I also picked out a set of snorkelling goggles and flippers. This spot that our guide picked for us is one of two spots that we would be snorkelling at today.
We put on our flippers and defogged our goggles and the jumped in to the ocean.
When I opened my eyes I was in awe. When you see the ocean from the surface it is beautiful but it is mostly blue and grey.
As soon as you go under the surface it’s like a portal into a new world. Endless fields of kelp bright colours of coral and schools of hundreds of fish. Its hard to explain what you see as empty and grey when it turns into a hole new world of fish and other sea life and I guess the only way to explain it is jaw dropping.
I was swimming along and watching the fish when I saw something gliding through the water beneath me. It was a big beautiful Sting Ray so I started to follow it. It was a thrill to watch it gliding across the ground with such grace and speed. I lost sight of it when it swam into a big patch of kelp.
I swam back to my family who were swimming amongst a huge school of bright blue fish.  While I was swimming our guide called us all back to the boat. Before we started to go to the second snorkelling sight we had soup  I got creamy chicken and the rest of my family got chicken noodle soup.
The boat ride to the second spot was only about a 30 minute ride but a lot of amazing things happened in the 30 minutes.
Our guide told me that we would see lots of arches and caves before we got there so I climbed to the roof of the boat to get a better view.
About ten minutes after I had seated myself on the roof we saw are first arch. It was big and very beautiful.  I was surprised to see that our boat was turning into it. We started to move under the arch it was scary because there were big waves crashing on both sides.
We made it through safely and started heading toward the second spot. We saw lots of arches and caves before we arrived at the diving spot.
Our guide told us that at this spot we would see more fish then we did a the first and that they usually swim near an arch that was next to the boat.
I defogged my goggles and jumped in. There were jelly fish everywhere. Our guide said that these jelly fish don’t sting but I still kept my distance because I had just been stung by a jelly fish a week before while I was surfing and I didn’t want to go through that again.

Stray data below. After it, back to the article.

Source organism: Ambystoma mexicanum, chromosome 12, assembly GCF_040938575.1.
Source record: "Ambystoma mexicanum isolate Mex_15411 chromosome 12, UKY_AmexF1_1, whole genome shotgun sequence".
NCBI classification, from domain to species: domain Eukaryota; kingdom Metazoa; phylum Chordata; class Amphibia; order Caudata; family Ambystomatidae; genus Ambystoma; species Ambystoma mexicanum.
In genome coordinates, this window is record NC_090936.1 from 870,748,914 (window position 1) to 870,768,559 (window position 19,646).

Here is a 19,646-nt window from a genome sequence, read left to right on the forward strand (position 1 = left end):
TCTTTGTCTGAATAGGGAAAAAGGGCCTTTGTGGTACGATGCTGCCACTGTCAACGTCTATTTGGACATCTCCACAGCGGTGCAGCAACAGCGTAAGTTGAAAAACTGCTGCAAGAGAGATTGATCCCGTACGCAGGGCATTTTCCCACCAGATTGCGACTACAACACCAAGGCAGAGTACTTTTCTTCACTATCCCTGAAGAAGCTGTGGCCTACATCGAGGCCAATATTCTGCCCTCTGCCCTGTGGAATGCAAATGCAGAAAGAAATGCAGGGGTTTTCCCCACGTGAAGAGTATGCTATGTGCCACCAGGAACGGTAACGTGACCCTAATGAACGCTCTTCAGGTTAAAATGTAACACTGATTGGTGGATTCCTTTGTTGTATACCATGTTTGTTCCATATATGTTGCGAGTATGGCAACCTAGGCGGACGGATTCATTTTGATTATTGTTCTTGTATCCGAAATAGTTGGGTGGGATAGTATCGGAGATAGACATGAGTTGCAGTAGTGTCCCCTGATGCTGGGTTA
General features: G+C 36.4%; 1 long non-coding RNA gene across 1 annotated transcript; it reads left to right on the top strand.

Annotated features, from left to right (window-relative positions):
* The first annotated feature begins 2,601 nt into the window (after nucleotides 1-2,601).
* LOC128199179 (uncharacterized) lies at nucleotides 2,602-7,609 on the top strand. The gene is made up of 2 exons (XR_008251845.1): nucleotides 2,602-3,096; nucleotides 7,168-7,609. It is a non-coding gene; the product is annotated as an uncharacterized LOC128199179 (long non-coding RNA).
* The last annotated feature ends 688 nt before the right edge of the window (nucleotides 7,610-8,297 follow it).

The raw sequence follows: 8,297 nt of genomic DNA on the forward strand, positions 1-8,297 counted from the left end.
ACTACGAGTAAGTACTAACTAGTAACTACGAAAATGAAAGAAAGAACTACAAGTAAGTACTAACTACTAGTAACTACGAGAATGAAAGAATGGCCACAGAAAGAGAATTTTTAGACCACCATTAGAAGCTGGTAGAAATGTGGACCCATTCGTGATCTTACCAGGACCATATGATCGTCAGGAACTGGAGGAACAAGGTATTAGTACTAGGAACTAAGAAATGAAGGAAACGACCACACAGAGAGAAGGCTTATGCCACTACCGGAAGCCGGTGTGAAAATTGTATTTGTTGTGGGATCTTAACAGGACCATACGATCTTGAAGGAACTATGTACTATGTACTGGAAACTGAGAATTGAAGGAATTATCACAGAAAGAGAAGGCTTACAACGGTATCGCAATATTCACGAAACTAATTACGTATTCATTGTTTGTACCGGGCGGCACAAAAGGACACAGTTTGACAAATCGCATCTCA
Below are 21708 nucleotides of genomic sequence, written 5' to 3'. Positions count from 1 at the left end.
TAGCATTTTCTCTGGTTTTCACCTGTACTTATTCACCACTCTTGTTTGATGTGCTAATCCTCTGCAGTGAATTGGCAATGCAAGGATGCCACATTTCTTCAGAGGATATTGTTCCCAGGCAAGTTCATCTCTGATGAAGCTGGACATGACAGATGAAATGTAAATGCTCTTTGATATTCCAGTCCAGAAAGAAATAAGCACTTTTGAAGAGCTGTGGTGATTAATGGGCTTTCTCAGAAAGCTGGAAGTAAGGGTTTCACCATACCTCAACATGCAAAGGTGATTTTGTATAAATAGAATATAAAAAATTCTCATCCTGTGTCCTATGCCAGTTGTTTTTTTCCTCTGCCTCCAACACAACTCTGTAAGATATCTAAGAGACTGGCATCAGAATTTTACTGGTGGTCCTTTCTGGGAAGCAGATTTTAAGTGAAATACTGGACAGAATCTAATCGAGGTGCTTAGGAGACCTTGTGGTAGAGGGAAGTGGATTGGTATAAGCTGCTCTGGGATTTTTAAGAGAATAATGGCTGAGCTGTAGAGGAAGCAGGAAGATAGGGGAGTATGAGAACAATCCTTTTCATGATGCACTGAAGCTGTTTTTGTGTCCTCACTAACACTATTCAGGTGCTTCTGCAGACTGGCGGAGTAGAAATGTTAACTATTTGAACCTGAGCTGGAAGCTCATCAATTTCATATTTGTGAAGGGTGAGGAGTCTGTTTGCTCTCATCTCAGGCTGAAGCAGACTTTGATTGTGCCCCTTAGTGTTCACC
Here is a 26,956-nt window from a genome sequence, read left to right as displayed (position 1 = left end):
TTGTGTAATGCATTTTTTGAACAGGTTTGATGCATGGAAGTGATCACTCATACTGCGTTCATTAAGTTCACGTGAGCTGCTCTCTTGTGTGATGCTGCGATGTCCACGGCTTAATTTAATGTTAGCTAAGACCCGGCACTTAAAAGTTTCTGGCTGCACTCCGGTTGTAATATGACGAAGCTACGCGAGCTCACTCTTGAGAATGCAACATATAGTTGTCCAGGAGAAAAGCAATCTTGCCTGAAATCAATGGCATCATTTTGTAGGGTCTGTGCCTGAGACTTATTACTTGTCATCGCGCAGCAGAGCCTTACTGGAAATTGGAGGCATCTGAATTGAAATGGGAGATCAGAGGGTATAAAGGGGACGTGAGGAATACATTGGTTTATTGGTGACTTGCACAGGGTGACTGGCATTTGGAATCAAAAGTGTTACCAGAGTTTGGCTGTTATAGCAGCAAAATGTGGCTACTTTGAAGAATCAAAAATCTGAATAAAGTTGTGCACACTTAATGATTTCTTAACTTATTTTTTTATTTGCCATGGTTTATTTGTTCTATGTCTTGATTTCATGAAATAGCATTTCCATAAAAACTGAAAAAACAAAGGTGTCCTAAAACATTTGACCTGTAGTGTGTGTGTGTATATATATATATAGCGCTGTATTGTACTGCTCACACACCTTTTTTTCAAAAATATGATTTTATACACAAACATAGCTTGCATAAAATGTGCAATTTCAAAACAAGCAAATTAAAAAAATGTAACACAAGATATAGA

When my brother jumped in the water we began to swim to the arch. On the way there were some spots were we had to dive under the water because there were so many jelly fish.
When we arrived I couldn’t believe my eyes. There were fish every where! Schools of little brown fish, bright blue fish and even some large King Fish. There were also some snapper, scorpion fish and some sea urchins.
Some of the scuba divers saw Moray eels. My brother noticed a great big sting ray. It was at least double the size of the one I had seen before and seemed to have some white spots on it.
Since the fish at the Poor Knights Islands have never been fished they weren’t afraid of us – you could swim right next to them.
I found it super fun that I could swim in big schools of fish with out them swimming away.
We had swam around the arch looking at different fish and sea life for about 3 hours before our guide called us back to the boat.
I was sad when we had to leave the beautiful undersea world, but our guide said that he had one more surprise for us.
I was trying to think what the surprise could be when I saw a huge cave in the side of the cliff. It was one of the biggest caves I had seen in my life and our guide told us that it was the biggest sea cave in the world.
Our guide drove the big boat right into the cave then dropped the anchor.
I was looking around at the cave when I heard a beautiful sound. It was our guide playing a wooden flute.  I was mesmerized by the sound as it echoed though the cave.
Our guide told us that different kinds of bands had came into this cave to record songs  because of the beautiful acoustics in the cave.
He also told us that a big Sperm Whale had died in the cave and it’s bones are still at the bottom.
We had about 15 minutes to look around and film before our guide played another song then started the boats engine to head back to the harbour.
On the way back home I remembered all the pretty things I had seen. I also was thinking about how yummy the ice cream was going to be when we got back.
Please leave me a comment if you enjoyed my story  🙂

Meet The van Stralens

Hi everybody – We are the van Stralen family. In 2015 we embarked on an EPIC family road trip around North America.

After 25 years in business, this was the fulfilment of a personal family goal that we had dreamed about for many years.

On the way we realized that

– Time is more precious than money,
– memories more valuable than things
– and experiencing new places, cultures, religions and people is a better education than you can get by just reading about it.

So  – we did what anyone else would do – we sold our house, packed up our belongings and hit the road full time.

In life just like in business it is easier to chart a course and stick to it when you have a mission.

So we took the motto that had helped us succeed in business and we applied it to our new journey.

– Work hard
– Play hard
– Care.

We know that you won’t achieve success unless you are willing to work for it.